Unsung Hero: Jeremy Zuttah

On Tuesday, we welcomed you to “Unsung Hero Week” here in the Captain’s Blog, singing the praises of under-the-radar fullback Erik Lorig.  Today we continue with another player who toils at a position with few statistics but great impact on the game’s outcome.

The Buccaneers’ offensive line as a whole could be labeled an Unsung Hero, especially since Davin Joseph and Carl Nicks were lost to season-ending injuries.  Joseph and Nicks were 2011 Pro Bowlers, so it’s a little difficult to claim that they escaped national attention.  At the same time, the Bucs’ offense was expected to take a hit with the loss of those two players, and instead it has continued to chug along at an impressive pace.  There are plenty of surprising contributors, including right tackle Demar Dotson and right guard Jamon Meredith, but it may be Zuttah who has done the most to hold the line together.

Now in his fifth NFL season, Zuttah seemed to gain something in 2012 that he had long hoped for: positional stability.  A hugely valuable jack-of-all-blocking-trades, Zuttah had spent most of his first four seasons filling in wherever the Bucs needed him most, from left guard to right guard to center.  When the Bucs brought in Nicks in March, they also released Jeff Faine with the intention of installing Zuttah at center, which is considered his most natural position.  And that plan was in effect, until a toe injury ended Nicks’ season early.  Without Nicks, the coaching staff believed that their best lineup included Zuttah taking over at left guard and Ted Larsen stepping in at center.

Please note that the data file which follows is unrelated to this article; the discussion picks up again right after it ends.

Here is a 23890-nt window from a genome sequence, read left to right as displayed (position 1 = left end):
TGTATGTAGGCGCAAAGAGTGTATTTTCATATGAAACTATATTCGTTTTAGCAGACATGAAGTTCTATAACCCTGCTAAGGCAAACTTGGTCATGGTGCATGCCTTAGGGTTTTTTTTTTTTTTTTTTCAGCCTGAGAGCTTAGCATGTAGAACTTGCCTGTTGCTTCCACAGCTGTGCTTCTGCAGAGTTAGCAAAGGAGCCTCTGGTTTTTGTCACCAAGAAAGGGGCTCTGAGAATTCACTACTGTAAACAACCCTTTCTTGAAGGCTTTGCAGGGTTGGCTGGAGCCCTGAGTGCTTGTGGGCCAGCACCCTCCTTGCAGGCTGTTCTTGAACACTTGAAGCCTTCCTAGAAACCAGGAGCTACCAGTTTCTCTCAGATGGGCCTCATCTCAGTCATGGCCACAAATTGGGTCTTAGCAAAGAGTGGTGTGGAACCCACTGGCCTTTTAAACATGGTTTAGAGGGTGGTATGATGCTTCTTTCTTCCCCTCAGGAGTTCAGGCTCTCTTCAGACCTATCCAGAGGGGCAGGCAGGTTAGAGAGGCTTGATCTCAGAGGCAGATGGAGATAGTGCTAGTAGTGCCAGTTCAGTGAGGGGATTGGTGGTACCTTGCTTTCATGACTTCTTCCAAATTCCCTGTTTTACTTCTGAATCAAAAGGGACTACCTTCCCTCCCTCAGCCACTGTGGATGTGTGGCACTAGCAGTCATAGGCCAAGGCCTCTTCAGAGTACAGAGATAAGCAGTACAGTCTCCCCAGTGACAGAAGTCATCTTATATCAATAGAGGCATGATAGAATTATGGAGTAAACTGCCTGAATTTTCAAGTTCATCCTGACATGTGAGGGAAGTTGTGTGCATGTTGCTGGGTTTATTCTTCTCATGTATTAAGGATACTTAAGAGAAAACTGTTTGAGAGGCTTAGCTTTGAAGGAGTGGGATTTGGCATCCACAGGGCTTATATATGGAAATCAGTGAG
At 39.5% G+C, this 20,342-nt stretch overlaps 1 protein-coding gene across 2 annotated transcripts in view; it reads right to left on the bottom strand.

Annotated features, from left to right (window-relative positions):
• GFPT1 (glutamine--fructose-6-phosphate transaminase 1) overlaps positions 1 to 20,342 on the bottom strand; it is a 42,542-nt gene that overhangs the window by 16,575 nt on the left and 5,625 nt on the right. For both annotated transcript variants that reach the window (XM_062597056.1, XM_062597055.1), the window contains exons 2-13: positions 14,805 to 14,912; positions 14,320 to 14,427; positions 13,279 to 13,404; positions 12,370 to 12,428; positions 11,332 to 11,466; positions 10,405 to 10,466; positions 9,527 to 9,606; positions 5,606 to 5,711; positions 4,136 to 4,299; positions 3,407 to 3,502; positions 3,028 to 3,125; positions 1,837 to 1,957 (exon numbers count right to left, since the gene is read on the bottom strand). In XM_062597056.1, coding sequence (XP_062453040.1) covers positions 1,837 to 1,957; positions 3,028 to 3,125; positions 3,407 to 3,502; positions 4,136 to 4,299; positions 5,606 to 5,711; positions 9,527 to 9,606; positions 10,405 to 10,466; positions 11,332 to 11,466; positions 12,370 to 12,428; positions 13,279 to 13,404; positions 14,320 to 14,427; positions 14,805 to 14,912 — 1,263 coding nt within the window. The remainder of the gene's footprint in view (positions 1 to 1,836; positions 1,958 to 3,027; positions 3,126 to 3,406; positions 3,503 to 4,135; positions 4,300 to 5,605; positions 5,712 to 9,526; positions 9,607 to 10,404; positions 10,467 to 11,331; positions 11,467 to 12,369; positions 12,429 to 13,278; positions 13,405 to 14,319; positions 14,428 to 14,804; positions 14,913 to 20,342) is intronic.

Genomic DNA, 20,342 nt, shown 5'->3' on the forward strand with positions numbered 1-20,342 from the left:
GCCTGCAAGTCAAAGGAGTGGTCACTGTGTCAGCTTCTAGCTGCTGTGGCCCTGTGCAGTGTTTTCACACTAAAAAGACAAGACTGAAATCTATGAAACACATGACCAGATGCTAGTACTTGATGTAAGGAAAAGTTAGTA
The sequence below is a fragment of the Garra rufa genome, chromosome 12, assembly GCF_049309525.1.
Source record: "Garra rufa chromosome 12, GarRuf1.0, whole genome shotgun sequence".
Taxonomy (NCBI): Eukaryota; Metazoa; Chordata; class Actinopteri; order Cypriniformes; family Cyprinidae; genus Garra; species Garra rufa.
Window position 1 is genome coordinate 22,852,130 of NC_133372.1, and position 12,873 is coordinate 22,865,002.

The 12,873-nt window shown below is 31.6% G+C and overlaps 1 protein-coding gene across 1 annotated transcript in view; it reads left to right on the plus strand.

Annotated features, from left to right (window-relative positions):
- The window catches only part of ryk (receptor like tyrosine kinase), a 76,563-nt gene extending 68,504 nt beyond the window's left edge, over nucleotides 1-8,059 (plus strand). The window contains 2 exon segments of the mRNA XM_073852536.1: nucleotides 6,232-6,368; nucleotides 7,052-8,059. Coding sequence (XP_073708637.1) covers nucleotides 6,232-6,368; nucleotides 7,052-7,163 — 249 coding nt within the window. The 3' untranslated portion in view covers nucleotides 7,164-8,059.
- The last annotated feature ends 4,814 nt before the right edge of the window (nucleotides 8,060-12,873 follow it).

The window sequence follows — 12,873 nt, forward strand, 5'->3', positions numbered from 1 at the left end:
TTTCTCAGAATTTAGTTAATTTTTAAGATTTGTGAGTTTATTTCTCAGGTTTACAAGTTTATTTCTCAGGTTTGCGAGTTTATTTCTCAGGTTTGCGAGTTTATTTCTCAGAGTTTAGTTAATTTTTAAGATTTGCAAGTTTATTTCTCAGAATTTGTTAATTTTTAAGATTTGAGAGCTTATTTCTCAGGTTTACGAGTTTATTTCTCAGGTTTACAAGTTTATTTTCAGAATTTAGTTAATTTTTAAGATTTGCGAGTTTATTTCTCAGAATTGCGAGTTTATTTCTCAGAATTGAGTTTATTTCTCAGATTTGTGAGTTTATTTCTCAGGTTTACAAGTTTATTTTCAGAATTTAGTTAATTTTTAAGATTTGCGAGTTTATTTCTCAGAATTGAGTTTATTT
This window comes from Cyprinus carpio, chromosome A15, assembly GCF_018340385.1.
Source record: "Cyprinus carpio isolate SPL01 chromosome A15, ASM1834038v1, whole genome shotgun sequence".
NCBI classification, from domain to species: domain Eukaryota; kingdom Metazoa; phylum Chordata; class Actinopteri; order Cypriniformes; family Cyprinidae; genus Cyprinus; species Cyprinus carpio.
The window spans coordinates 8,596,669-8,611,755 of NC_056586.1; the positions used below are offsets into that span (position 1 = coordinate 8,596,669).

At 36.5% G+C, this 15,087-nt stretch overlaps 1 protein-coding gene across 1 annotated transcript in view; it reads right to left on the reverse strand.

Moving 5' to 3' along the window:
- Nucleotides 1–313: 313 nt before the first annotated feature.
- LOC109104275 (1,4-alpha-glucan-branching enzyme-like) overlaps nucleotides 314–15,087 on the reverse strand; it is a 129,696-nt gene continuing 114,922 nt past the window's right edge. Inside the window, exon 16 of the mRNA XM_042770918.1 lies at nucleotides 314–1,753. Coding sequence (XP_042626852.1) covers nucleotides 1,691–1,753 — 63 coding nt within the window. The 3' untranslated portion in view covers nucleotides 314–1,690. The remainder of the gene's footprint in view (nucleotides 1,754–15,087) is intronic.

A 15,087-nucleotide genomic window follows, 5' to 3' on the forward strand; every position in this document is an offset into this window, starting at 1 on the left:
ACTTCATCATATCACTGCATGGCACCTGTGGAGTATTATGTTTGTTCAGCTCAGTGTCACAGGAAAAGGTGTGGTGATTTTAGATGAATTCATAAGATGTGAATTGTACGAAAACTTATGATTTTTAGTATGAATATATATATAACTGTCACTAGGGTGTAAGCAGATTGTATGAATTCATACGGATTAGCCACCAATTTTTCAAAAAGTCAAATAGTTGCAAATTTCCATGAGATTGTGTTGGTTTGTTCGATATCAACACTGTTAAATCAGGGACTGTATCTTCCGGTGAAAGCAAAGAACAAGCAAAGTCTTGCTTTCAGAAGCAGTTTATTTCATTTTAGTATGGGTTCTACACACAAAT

So Zuttah had to sacrifice for the team again.  All he has done in the two games since is have two of his most obviously outstanding performances in awhile, especially in stonewalling DT Richard Seymour in Oakland in Week Nine.

“The thing we talk about all the time around here is being an unselfish teammate; that’s what I think Jeremy has done,” said Head Coach Greg Schiano.  “He finally got the chance to be the center, he’s moving along and having a good year, all of a sudden the best thing for the team is to move back to guard. Trust me, I’ve known the kid a long time, he did not want to do that, but he did it for the team. Really, he’s played well. Richard Seymour, that guy is big, strong…that was a physical game. So then he comes in this week and plays well again and another physical game.”

Offensive linemen don’t get extensive stat lines to measure against each other.  Their success is found in how the offense operates overall, especially in terms of rushing yards and sacks (or lack thereof).  Especially given the injuries, one could hardly ask for the Bucs to do better in those categories in 2012.  Tampa Bay ranks 11th in the NFL in rushing yards per game, sixth in yards per carry and ninth in sacks allowed per pass play.  Not once this season has Josh Freeman been sacked more than twice in a game.

The Bucs have been particularly efficient in the last five weeks, averaging 437 yards and 36 points per game in that span.  LT Donald Penn, the team’s only opening-day offensive line starter still in the same spot, says the play of Jeremy Zuttah is critical in keeping that hot streak going.

“He’s playing great football for us, and I think last week was one of the best games he’s had all year, and that was at guard,” said Penn.  “Zute’s doing a good job of filling in.  He’s playing his part, he’s doing better than what we probably would ask for.  He’s doing a great job and my hat’s off to him.  He needs to keep playing like that for us to be as good of a team as we are.”

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